Wednesday, June 14, 2017

Should "Mormon" Church Members Question?

Of course!  Questioning is how we learn. The Gospel of Jesus Christ was restored in these latter days because a young man questioned the traditional Christian teachings. Joseph Smith prayed and asked God what church was right? Which church should I join?

But many members of the Church of Jesus Christ of Latter-day Saints are very concerned that they are showing a lack of faith if they question their leaders. Though we are warned to follow our leaders to help us be safe in these perilous times, that does not mean that we are to blindly follow them like unthinking robots.  We each have a responsibility to carefully study the things our leaders say, then we must pray to know what they are saying is right.  It is only after own own effort that we can gain our own testimony, our own witness from God, of the truth of what our leaders are saying.  It is only when we act on what we have learned to be right,  that we will grow and progress.

Some members can feel OK about asking for a confirmation that what leaders are saying is right, but feel that they are doing something wrong if they question Church doctrine.  What confuses members and is causing their concern is that there are seeing two different things. One is the honest questioning of a person who is looking for answers. The other is people who are looking merely for a quick way to discount the Gospel teachings and live a less demanding life.

For example, two people hear that they should save some of their money each month. Both are unsure about doing it. One really wants to know if saving some of his money will help him be happier. He studies financial advice, and counsels with financial advisors; he observes people who save and those who don't; he examines the consequences of saving and of not saving.  After all this, he decides  that he will be happier and feel more secure if he saves some money for future expenses.  Now look at the other man.  He has already decided that he wants all of his money each month "to have fun and enjoy life". He pauses for a moment and thinks he remembers that "somebody" said that saving is a bad thing to do.  Maybe he even takes five minutes to read an article that has been written about people who lost their money when the stocks crashed, or a bank failed.  Firmly, he declares, "See, I told you saving was a bad idea!"  Feeling that he has "thought about it" and even "done research", he proceeds to do what he had always intended to do.  The first person was sincerely looking for answers, and his questioning led him led him to a happier life.  The second man will certainly have fun in the moment, but he will have to suffer the consequences of his decision in the future.  One man used questioning as a tool to help him learn, the other man just wanted an excuse to do what he wanted and to remain where he is and not grow.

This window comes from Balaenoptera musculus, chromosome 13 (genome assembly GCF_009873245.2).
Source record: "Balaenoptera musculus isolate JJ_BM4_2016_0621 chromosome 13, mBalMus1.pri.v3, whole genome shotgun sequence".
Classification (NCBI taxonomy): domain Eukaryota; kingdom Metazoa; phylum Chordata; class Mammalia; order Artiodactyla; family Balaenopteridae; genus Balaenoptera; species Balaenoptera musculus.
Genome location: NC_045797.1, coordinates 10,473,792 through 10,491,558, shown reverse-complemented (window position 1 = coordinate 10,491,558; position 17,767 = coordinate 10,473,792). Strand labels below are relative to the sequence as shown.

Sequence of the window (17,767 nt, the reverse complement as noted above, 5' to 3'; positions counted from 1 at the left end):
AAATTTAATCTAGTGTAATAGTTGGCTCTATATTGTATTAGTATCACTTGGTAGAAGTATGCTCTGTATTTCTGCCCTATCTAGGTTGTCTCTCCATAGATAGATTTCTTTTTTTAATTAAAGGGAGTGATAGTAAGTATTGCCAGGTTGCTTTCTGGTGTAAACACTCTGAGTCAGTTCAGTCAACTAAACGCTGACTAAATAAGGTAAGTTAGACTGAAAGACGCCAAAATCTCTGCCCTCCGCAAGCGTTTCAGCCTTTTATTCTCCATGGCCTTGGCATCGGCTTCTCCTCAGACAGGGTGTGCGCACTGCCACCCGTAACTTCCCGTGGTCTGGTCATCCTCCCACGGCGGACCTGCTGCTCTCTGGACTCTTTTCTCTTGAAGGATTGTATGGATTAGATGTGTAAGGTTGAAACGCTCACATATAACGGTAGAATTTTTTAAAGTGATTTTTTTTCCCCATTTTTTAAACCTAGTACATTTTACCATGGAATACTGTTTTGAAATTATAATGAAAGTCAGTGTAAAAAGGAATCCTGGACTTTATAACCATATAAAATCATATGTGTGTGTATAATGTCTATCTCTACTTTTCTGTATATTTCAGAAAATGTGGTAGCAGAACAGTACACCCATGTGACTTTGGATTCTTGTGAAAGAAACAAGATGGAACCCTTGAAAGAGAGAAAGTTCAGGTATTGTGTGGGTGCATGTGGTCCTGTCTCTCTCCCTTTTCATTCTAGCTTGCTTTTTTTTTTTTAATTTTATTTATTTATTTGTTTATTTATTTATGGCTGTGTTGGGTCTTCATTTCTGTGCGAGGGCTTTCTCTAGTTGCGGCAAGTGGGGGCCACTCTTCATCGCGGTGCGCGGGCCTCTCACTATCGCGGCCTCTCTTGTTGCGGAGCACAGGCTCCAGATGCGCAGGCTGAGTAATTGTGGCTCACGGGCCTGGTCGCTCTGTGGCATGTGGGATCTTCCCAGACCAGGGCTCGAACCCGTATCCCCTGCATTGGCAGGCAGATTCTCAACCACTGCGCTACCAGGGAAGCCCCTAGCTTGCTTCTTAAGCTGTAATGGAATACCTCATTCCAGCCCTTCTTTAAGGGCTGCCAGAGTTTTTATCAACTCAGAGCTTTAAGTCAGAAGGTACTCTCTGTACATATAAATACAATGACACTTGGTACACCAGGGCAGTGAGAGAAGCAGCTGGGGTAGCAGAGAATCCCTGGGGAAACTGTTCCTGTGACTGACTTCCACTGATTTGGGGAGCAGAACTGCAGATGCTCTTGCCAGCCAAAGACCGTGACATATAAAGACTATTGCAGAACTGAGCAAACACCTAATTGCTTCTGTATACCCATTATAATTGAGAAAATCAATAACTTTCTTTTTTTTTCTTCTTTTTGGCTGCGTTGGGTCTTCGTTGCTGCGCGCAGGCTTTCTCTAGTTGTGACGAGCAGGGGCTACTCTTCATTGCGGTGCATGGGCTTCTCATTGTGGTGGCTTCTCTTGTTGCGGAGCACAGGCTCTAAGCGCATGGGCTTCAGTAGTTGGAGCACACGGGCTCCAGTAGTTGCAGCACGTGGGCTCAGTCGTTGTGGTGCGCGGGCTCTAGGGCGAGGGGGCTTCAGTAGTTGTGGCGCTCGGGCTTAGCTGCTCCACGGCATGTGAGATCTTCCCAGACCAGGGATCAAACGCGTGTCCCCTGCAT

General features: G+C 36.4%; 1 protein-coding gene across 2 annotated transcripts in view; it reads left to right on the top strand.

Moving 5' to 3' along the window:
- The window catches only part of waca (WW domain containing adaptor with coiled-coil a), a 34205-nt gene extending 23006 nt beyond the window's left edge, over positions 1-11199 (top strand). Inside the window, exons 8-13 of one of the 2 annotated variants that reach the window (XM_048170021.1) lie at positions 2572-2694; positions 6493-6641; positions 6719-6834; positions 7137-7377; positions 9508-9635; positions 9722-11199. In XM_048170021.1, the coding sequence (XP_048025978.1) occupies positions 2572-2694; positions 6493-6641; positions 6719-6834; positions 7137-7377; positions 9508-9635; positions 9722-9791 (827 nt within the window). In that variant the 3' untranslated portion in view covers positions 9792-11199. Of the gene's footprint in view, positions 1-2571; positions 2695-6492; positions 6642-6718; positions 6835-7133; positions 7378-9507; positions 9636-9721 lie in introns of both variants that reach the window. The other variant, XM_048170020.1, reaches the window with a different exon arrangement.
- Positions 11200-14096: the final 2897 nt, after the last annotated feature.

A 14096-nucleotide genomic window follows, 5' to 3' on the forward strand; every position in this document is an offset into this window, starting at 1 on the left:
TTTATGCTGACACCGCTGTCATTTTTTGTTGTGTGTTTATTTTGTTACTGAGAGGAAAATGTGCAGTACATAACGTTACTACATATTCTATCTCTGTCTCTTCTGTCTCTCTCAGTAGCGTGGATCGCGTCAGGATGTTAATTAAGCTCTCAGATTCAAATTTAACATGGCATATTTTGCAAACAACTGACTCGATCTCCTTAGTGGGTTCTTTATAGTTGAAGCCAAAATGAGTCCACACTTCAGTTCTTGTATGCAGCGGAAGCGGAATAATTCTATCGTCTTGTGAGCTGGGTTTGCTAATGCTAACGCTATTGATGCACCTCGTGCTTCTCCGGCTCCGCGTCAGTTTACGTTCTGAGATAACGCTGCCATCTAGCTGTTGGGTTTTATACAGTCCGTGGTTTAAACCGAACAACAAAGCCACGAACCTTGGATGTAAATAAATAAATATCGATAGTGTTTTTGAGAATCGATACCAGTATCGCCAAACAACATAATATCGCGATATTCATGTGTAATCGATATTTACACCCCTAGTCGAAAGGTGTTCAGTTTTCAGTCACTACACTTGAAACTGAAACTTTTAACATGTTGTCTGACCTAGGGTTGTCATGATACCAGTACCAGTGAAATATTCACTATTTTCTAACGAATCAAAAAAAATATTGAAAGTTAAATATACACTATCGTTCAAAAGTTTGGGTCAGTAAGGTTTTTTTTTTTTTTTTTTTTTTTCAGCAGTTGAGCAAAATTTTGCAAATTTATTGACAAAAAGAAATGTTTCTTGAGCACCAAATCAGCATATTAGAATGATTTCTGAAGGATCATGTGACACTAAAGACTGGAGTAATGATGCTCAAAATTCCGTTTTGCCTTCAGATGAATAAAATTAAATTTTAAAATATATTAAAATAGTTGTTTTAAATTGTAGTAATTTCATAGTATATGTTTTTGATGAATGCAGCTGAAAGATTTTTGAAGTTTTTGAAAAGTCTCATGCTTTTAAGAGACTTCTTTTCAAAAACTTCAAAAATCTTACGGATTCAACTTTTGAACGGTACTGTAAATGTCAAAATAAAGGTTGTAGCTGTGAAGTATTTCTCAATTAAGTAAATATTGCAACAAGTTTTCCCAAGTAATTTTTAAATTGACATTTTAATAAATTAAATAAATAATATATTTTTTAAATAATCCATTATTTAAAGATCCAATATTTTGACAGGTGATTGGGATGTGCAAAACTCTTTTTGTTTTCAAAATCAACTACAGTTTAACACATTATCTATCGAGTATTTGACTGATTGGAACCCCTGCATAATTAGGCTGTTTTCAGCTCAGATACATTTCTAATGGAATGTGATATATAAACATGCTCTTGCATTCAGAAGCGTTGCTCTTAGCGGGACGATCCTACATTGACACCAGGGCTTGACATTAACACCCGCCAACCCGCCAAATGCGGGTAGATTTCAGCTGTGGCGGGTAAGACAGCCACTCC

Sincerely questioning is how we grow in understanding the teachings of Jesus Christ.  It takes time and effort. It isn't easy, but it is worth it.  It also means that, like a freshman student,  we are not prepared at that time to understand the answer, or even that all answers are not known to us right now. All serious students know and accept  that we understand so little about the universe, how our bodies work, or the creation of the world. Learning is a lifetime quest, not a social media post.

In the dark ages, scriptures were kept in Latin so that only the priests could read them. To maintain their power over the people, they killed anyone who translated the Bible so that the people could read it.  The Church of Jesus Christ of Latter-day Saints encourages questioning and learning. They have provided  manuals, scriptures in many languages, Church leaders' talks, study helps, explanations of doctrine, historical records, and scholarly essays, all available on

For six years I answered the feedback that people sent into  Many times I was confronted by a person who angrily declared, "How could you believe such a thing!!"  I wondered how could anyone possibly think that we believed that?  But they didn't want to hear anything I had to say. They didn't want to read any Church materials. "Somebody" had told them. They had the excuse they needed to close their mind, and that was that.  A wise man one declared that "I don't want to drink where the cattle have muddied the water.  I will go to the source."

I have lived a life of questioning for 67 years. My questions brought me to the Church of Jesus Christ of Latter-day Saints and led to my commitment to be baptized. As I have asked questions, and truly searched for the answers, I have grown. Sure, learning is hard work, but it is also so exciting, and it is what life is about. The Lord has told us that "the truth shall make you free".  Don't be afraid to question. The answers are there if you are willing to work to find them.

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